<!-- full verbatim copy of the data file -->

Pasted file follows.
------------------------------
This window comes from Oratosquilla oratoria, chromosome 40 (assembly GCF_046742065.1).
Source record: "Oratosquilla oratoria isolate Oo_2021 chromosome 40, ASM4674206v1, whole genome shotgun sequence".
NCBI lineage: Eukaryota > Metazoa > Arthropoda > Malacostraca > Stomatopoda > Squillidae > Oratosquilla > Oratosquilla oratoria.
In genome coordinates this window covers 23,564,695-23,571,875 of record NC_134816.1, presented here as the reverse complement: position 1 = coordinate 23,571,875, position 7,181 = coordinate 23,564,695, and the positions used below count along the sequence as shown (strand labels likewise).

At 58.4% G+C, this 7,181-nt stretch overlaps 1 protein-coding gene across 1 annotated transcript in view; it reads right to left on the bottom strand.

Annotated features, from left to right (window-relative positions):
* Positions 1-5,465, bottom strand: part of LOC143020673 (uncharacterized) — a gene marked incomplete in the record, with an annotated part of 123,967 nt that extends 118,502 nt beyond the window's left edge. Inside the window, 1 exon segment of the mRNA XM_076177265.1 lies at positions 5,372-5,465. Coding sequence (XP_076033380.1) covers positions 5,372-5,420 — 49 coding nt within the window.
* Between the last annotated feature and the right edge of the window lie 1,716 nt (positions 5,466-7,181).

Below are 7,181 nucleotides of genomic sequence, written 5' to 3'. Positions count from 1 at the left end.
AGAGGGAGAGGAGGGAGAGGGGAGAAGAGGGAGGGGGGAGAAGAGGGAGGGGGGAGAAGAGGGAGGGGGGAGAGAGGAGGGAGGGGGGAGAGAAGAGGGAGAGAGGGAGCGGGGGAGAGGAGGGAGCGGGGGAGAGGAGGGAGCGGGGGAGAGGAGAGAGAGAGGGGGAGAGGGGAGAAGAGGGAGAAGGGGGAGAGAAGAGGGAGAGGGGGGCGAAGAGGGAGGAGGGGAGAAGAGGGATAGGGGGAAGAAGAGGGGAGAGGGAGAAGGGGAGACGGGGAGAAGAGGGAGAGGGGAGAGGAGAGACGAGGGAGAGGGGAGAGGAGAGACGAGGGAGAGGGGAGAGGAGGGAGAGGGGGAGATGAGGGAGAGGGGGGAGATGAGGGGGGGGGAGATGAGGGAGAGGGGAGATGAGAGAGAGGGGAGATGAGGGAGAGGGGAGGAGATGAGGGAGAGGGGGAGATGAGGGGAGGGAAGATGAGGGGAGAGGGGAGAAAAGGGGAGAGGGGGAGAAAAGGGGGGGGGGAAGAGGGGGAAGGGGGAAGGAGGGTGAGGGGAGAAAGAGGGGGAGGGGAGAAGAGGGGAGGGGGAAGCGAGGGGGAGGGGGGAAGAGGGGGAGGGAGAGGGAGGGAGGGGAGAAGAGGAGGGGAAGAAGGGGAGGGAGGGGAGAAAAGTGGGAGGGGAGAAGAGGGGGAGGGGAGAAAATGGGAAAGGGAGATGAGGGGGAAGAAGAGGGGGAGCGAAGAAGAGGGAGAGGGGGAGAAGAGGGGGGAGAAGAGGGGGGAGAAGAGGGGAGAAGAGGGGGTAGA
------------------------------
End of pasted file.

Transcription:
This window comes from Oratosquilla oratoria, chromosome 40 (assembly GCF_046742065.1).
Source record: "Oratosquilla oratoria isolate Oo_2021 chromosome 40, ASM4674206v1, whole genome shotgun sequence".
NCBI lineage: Eukaryota > Metazoa > Arthropoda > Malacostraca > Stomatopoda > Squillidae > Oratosquilla > Oratosquilla oratoria.
In genome coordinates this window covers 23,564,695-23,571,875 of record NC_134816.1, presented here as the reverse complement: position 1 = coordinate 23,571,875, position 7,181 = coordinate 23,564,695, and the positions used below count along the sequence as shown (strand labels likewise).

At 58.4% G+C, this 7,181-nt stretch overlaps 1 protein-coding gene across 1 annotated transcript in view; it reads right to left on the bottom strand.

Annotated features, from left to right (window-relative positions):
* Positions 1-5,465, bottom strand: part of LOC143020673 (uncharacterized) — a gene marked incomplete in the record, with an annotated part of 123,967 nt that extends 118,502 nt beyond the window's left edge. Inside the window, 1 exon segment of the mRNA XM_076177265.1 lies at positions 5,372-5,465. Coding sequence (XP_076033380.1) covers positions 5,372-5,420 — 49 coding nt within the window.
* Between the last annotated feature and the right edge of the window lie 1,716 nt (positions 5,466-7,181).

Below are 7,181 nucleotides of genomic sequence, written 5' to 3'. Positions count from 1 at the left end.
AGAGGGAGAGGAGGGAGAGGGGAGAAGAGGGAGGGGGGAGAAGAGGGAGGGGGGAGAAGAGGGAGGGGGGAGAGAGGAGGGAGGGGGGAGAGAAGAGGGAGAGAGGGAGCGGGGGAGAGGAGGGAGCGGGGGAGAGGAGGGAGCGGGGGAGAGGAGAGAGAGAGGGGGAGAGGGGAGAAGAGGGAGAAGGGGGAGAGAAGAGGGAGAGGGGGGCGAAGAGGGAGGAGGGGAGAAGAGGGATAGGGGGAAGAAGAGGGGAGAGGGAGAAGGGGAGACGGGGAGAAGAGGGAGAGGGGAGAGGAGAGACGAGGGAGAGGGGAGAGGAGAGACGAGGGAGAGGGGAGAGGAGGGAGAGGGGGAGATGAGGGAGAGGGGGGAGATGAGGGGGGGGGAGATGAGGGAGAGGGGAGATGAGAGAGAGGGGAGATGAGGGAGAGGGGAGGAGATGAGGGAGAGGGGGAGATGAGGGGAGGGAAGATGAGGGGAGAGGGGAGAAAAGGGGAGAGGGGGAGAAAAGGGGGGGGGGAAGAGGGGGAAGGGGGAAGGAGGGTGAGGGGAGAAAGAGGGGGAGGGGAGAAGAGGGGAGGGGGAAGCGAGGGGGAGGGGGGAAGAGGGGGAGGGAGAGGGAGGGAGGGGAGAAGAGGAGGGGAAGAAGGGGAGGGAGGGGAGAAAAGTGGGAGGGGAGAAGAGGGGGAGGGGAGAAAATGGGAAAGGGAGATGAGGGGGAAGAAGAGGGGGAGCGAAGAAGAGGGAGAGGGGGAGAAGAGGGGGGAGAAGAGGGGGGAGAAGAGGGGAGAAGAGGGGGTAGA